2005 Honda Jazz

2005 Honda Jazz

The Good:
– Reliable and solidly built
– Low petrol consumption
– Large interior
The Bad:
– Costly spare parts
– Feminine image
– Tall styling

There’s a lot to be said for a 1300cc small car that can hit up to 170 kph without strain on the engine. That’s what the Honda Jazz is capable of.

The Jazz is available in 60 hp and 83 hp trims. There are two 1.3-litre engines of different power output, with five manual gears in standard trim. A gearless automatic CVT transmission is optional. There’s plenty of acceleration right through the gears. You don’t have to drop a gear to overtake on the highway. Let’s face it though, it’s not a boy racer’s dream – you ain’t going anywhere fast. Honda says it’s one of the world’s cleanest petrol engines. Peak torque on the ES arrives at only 2800rpm, half of that is available at around half that.

The optional CVT transmission has what is essentially an automatic transmission with normal, sport (changes take place 800-1000rpm higher than normal) and low ranges backed up by a really slick and quick-acting seven-speed manual sequential option operated by either of two buttons on the steering wheel. Their operation is invoked by pressing a small button on the steering wheel labelled “7-speed mode”.

The Honda Jazz is yet another car that has succumbed to the spread of electric power-assistance for steering effort–another fuel-saving measure–and a turning circle diameter of 9.4 m. Anti-lock brakes with emergency brake pressure assistance and electronic pressure distribution are also standard. Standard features include air-conditioning, remote-controlled central locking, sound system with CD front-loader, power external mirrors, four power windows, five head restraints and drink holders. The top trim level includes alloy rims, sunroof and a more powerful 1.3L engine.

The driving experience is good, the dash controls logically set out, gears well defined and the pedals nicely responsive. The power steering is sometimes a little oversensitive but you get attuned to it. Road visibility is superb with no blind spots, and the wide angle side mirrors are very effective. The ride can feel a little bumpy at times and highway driving can get tedious sometimes.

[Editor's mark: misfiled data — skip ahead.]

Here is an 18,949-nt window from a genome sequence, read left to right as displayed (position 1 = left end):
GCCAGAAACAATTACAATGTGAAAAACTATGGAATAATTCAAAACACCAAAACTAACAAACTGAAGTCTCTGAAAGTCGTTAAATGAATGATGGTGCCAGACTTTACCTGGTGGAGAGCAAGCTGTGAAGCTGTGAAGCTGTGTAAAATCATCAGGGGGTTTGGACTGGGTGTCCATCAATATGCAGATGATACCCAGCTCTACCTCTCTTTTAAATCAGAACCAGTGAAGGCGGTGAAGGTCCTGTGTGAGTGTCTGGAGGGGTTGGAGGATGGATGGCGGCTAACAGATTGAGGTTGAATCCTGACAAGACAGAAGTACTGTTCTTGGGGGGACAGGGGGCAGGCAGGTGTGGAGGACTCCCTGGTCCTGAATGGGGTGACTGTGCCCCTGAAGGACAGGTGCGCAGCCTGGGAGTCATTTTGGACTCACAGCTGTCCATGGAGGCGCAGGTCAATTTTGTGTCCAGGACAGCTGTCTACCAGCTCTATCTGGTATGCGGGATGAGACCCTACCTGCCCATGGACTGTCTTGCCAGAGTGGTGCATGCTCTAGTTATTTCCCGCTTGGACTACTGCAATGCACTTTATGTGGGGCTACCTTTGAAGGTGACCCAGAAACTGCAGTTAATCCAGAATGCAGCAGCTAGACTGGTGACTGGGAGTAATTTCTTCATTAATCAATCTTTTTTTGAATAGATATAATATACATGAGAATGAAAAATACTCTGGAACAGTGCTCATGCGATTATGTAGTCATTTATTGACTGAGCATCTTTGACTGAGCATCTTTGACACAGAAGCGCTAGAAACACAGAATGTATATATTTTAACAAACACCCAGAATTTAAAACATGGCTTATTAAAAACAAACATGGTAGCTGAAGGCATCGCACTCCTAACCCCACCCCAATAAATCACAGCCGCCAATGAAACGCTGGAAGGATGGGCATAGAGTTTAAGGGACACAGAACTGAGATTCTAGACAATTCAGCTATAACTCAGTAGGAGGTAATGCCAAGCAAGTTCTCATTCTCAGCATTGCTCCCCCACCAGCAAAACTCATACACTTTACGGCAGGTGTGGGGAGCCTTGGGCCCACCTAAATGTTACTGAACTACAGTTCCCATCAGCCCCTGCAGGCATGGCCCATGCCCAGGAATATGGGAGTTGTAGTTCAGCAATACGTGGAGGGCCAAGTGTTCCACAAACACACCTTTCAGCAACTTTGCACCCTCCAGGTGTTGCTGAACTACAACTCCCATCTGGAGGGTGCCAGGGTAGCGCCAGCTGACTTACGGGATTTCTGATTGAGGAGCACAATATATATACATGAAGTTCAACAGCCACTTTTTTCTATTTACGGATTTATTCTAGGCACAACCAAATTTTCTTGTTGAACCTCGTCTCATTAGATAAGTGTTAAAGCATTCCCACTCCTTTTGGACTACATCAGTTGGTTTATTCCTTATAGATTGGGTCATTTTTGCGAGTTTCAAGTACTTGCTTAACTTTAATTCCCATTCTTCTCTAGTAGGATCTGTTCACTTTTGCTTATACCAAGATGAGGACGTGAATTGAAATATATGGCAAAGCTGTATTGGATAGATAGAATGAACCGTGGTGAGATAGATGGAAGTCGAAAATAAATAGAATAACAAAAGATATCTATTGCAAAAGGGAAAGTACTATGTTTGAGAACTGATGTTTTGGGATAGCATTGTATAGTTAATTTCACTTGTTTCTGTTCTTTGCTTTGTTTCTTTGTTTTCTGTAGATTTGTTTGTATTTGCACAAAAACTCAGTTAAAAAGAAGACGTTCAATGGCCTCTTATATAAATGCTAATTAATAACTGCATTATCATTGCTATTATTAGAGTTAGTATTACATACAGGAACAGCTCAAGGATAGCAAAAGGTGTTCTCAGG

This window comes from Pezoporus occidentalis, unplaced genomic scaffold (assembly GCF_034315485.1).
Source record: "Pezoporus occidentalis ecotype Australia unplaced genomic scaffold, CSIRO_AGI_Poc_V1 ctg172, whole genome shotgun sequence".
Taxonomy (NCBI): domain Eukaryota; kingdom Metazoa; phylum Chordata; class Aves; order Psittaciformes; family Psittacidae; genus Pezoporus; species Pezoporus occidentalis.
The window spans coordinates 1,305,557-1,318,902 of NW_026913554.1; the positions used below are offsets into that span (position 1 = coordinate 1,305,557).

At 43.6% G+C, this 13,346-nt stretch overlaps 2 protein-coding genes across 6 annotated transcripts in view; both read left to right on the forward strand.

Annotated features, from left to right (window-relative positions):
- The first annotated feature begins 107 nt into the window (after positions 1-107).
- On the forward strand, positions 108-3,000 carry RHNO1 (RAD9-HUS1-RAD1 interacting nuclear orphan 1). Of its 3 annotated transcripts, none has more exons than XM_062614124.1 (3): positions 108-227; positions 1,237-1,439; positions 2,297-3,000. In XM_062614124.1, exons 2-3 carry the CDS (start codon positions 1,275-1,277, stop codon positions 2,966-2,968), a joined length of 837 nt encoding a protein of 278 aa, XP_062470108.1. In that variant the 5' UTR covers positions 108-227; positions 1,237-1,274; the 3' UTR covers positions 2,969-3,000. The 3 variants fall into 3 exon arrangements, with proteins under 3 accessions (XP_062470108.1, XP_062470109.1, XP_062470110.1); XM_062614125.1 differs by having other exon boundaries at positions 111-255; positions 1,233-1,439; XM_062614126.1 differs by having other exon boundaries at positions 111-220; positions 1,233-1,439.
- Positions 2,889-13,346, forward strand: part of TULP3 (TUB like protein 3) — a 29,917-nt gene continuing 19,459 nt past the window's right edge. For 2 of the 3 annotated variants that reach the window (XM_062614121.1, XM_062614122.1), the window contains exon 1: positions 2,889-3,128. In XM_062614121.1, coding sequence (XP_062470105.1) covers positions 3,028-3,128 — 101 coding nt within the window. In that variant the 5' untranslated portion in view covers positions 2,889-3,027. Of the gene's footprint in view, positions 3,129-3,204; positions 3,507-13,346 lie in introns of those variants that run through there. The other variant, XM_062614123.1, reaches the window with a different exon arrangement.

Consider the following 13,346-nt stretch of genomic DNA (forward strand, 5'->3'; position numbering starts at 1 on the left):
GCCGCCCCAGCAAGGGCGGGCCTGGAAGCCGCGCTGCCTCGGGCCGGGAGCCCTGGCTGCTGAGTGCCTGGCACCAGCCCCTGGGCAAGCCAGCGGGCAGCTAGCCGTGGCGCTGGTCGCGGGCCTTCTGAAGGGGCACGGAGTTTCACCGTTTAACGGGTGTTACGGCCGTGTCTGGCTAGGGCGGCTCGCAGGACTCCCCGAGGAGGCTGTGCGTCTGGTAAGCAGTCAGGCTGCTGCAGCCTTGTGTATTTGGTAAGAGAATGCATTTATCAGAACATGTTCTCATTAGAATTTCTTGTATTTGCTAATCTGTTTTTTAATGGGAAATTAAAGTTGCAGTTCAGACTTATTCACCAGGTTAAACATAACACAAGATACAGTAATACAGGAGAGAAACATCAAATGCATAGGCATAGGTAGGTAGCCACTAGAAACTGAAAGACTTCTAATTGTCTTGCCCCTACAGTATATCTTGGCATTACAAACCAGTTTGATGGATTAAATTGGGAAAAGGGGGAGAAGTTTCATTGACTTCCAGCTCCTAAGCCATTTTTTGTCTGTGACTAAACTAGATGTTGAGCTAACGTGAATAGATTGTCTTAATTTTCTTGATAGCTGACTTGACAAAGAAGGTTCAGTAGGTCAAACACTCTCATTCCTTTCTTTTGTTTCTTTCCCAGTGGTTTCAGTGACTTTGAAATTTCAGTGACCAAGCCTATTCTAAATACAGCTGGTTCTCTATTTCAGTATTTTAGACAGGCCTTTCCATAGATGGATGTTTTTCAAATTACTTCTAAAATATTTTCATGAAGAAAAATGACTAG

The Jazz has the normal 60/40 split folding rear seat but has added feature that allows the rear to be transformed into a van-like load volume rather than just turning it into a hatch with a flat, but high, floor. There’s a class-leading 353 litres of boot space under a soft rear shelf. That can be increased to1323 litres with 1720mm fore/aft measurement for long loads. Ordinary boot space is also deceptively generous. The seats are comfortable despite being small. There are plenty of cup holders and door pockets. The cd is well used and the six speaker system meets the requirements of a teenager. The boot space is covered by a pull screen rather than a solid parcel shelf, so they can get into any extra junk they may need on the journey easily.

The tail door is upright and the rear-seat cushions can be folded upwards individually against their backrests to open a tall load area (1.28 metres floor to ceiling) completely separate from the conventional luggage bay.

The Jazz might be compact but lacks little in features: air-conditioning, remote-controlled central locking, sound system with CD front-loader, power external mirrors, four power windows, five head restraints and drink holders.

The driver has a one-touch window function, height adjustment for seat and steering column and digital fuel consumption readout so that owners can marvel at the Jazz’s frugality.

The Jazz is a great city commuter and an excellent alternative for those who buy 4WD vehicles just for the space.

What do you think?


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